Project

Rising China and New Civilization in the Asia-Pacific

Working Paper

Decision Making During Crises: Prospect Theory and China’s Foreign Policy Crisis Behavior after the Cold War

  • 2012-05-04
  • Kai He

ISBN  

EAI Fellows Program Working Paper Series No.33

Author
  

Dr. Kai He is an Assistant Professor in the Department of Political Science at Utah State University (USU). Before USU, he also taught at Spelman College and Georgia State University. He received his Ph.D. in Political Science from Arizona State University in 2007. His research interests include international security, international political economy, Asian security, Chinese politics, and social science research methods. He is the author of Institutional Balancing in the Asia Pacific: Economic Interdependence and China's Rise (Routledge, 2009). He has also published articles in European Journal of International Relations, Security Studies, Journal of Contemporary China, The Pacific Review, Asian Security, Asian Perspective, and International Relations of the Asia Pacific. He is a recipient of the 2009-2010 Princeton-Harvard China and the World Program Postdoctoral Fellowship. He worked in the Woodrow Wilson School of Public and International Affairs at Princeton University during the 2009-2010 academic year.

 

 


 

 

Abstract

 

Through examining four notable foreign policy crises with the United States since the end of the Cold War: the 1993 Yinhe ship inspection incident, the 1995-6 Taiwan Strait crisis, the 1999 embassy bombing incident, and the 2001 EP-3 midair collision, I introduce a prospect theory-based model to systematically explain China’s foreign policy crisis behavior after the cold war. I suggest that Chinese crisis behavior is shaped by three factors that frame the domain of actions of Chinese decision makers during crises: the severity of crisis, leaders’ domestic authority, and international pressure. When Chinese leaders are framed in a domain of losses, e.g., under a condition of high severity of crisis, low leadership authority, and high international pressure, a risk-acceptant behavior, either military coercion or diplomatic coercion, is more likely to be adopted. When Chinese leaders are framed in a domain of gains, e.g., under a condition of low severity of the crisis, high leadership authority, and low international pressure, a risk-averse behavior, either conditional accommodation or full accommodation, is more likely to be chosen. China’s leadership transition might increase the possibility for China to choose risk-acceptant policies during future foreign policy crises. Other countries, especially the United States, should pay more attention to shape Chinese leaders’ domain of actions to a constructive direction through both people-to-people and state-to-state channels.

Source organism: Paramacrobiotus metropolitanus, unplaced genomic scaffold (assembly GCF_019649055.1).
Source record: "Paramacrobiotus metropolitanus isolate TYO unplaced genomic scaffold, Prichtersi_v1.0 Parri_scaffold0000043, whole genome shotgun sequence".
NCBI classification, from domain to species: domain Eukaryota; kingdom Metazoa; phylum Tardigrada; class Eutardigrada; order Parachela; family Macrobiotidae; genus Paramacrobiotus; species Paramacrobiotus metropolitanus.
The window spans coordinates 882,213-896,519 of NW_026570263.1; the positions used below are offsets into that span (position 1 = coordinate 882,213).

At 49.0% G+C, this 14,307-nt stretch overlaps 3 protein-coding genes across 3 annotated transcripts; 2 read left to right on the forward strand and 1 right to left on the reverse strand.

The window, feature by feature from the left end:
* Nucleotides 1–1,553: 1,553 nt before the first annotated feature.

*Paper prepared for the EAI Fellowship (2011-2012) seminars at the East Asia Institute (Seoul), Beijing University (Beijing), and Fudan University (Shanghai) in May-June 2012.

 

The rise of China is one of the most dynamic political phenomena in world politics in the 21st century. Although U.S.-China relations have been relatively stable since the end of the cold war, the two countries are far from establishing a high level of strategic trust and mutual confidence. The United States and China have experienced several major foreign policy crises in the past 20 years, such as the 1999 bombing of the Chinese embassy in Belgrade and the 2001 EP-3 aircraft collision off the coast of China. Some scholars even suggest that the United States faces an inevitable conflict with a rising China. Due to the mutual deterrence effects of nuclear weapons, large-scale military conflicts should be avoided between China and the United States. However, because of diverse strategic interests and different ideologies, diplomatic and military crises still seem unavoidable in future US-China relations. If the two countries cannot manage foreign policy crises effectively and peacefully, escalating conflicts—even war—may occur unexpectedly between the two nations. Therefore, it is imperative for policy makers to understand China’s dynamic behavior in foreign policy crises, i.e., when China will take risks to escalate conflict and when China will avoid risks to seek accommodation during crises.